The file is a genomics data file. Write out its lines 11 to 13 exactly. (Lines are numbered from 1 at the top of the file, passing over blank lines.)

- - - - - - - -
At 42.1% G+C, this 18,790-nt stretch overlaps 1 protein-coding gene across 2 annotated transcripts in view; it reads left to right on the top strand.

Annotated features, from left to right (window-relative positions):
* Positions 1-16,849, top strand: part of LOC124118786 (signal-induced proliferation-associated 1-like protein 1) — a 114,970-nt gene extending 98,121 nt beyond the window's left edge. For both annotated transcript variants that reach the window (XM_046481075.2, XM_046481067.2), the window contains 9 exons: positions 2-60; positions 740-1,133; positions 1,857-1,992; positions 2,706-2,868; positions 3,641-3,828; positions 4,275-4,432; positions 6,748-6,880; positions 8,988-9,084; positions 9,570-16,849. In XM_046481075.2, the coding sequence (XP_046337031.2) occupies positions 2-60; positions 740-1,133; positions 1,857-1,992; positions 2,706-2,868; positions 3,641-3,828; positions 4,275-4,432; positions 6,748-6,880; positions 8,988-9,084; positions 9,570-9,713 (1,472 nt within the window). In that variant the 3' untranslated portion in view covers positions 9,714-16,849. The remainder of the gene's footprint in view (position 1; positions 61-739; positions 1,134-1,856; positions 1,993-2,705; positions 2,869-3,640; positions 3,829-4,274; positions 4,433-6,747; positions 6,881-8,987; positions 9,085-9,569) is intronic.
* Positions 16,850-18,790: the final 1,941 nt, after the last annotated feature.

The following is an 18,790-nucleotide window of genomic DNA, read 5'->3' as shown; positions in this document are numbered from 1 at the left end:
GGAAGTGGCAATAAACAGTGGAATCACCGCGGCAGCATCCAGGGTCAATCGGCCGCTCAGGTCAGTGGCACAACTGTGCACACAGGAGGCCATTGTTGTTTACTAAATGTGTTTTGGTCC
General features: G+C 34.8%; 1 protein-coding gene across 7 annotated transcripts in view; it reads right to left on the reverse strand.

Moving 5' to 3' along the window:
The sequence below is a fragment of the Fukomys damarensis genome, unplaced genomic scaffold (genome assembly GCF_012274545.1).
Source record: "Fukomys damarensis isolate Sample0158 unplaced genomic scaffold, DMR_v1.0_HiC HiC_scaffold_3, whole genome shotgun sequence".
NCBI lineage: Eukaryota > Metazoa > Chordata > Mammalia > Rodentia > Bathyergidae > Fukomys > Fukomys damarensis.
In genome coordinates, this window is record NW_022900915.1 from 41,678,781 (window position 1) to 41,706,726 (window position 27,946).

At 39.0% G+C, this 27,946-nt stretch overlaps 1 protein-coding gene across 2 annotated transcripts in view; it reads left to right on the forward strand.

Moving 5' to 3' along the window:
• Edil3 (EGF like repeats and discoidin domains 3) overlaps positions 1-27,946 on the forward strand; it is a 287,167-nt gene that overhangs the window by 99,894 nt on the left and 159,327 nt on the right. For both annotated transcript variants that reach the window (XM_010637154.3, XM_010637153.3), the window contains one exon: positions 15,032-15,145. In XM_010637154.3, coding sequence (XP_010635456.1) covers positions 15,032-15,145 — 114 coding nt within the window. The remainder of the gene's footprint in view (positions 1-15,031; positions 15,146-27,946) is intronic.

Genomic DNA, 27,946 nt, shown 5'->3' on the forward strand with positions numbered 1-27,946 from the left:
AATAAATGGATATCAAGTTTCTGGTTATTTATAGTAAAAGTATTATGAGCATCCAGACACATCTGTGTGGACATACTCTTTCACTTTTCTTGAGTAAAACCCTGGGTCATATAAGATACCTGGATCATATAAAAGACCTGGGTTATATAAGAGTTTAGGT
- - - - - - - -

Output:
NCBI lineage: Eukaryota > Metazoa > Chordata > Mammalia > Rodentia > Bathyergidae > Fukomys > Fukomys damarensis.
In genome coordinates, this window is record NW_022900915.1 from 41,678,781 (window position 1) to 41,706,726 (window position 27,946).

At 39.0% G+C, this 27,946-nt stretch overlaps 1 protein-coding gene across 2 annotated transcripts in view; it reads left to right on the forward strand.